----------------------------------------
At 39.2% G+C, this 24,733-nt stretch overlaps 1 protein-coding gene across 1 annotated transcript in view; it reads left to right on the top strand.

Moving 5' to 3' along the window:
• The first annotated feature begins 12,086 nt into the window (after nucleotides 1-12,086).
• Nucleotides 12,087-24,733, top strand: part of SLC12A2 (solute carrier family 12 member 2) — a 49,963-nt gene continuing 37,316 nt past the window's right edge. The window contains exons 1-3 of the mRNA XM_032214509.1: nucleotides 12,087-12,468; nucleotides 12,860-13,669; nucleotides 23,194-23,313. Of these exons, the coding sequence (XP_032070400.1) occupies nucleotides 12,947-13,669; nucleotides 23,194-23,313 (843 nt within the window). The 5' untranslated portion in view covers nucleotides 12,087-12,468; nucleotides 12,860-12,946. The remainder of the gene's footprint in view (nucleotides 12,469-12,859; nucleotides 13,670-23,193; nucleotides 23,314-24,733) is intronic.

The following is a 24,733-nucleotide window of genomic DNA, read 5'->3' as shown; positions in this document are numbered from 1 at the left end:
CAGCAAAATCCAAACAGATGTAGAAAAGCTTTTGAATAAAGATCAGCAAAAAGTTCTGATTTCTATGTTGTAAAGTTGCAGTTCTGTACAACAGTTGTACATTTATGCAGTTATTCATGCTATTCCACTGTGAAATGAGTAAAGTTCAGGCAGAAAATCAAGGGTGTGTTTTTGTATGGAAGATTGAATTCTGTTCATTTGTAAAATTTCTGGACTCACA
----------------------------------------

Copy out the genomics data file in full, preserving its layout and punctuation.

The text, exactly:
At 39.2% G+C, this 24,733-nt stretch overlaps 1 protein-coding gene across 1 annotated transcript in view; it reads left to right on the top strand.

Moving 5' to 3' along the window:
• The first annotated feature begins 12,086 nt into the window (after nucleotides 1-12,086).
• Nucleotides 12,087-24,733, top strand: part of SLC12A2 (solute carrier family 12 member 2) — a 49,963-nt gene continuing 37,316 nt past the window's right edge. The window contains exons 1-3 of the mRNA XM_032214509.1: nucleotides 12,087-12,468; nucleotides 12,860-13,669; nucleotides 23,194-23,313. Of these exons, the coding sequence (XP_032070400.1) occupies nucleotides 12,947-13,669; nucleotides 23,194-23,313 (843 nt within the window). The 5' untranslated portion in view covers nucleotides 12,087-12,468; nucleotides 12,860-12,946. The remainder of the gene's footprint in view (nucleotides 12,469-12,859; nucleotides 13,670-23,193; nucleotides 23,314-24,733) is intronic.

The following is a 24,733-nucleotide window of genomic DNA, read 5'->3' as shown; positions in this document are numbered from 1 at the left end:
CAGCAAAATCCAAACAGATGTAGAAAAGCTTTTGAATAAAGATCAGCAAAAAGTTCTGATTTCTATGTTGTAAAGTTGCAGTTCTGTACAACAGTTGTACATTTATGCAGTTATTCATGCTATTCCACTGTGAAATGAGTAAAGTTCAGGCAGAAAATCAAGGGTGTGTTTTTGTATGGAAGATTGAATTCTGTTCATTTGTAAAATTTCTGGACTCACA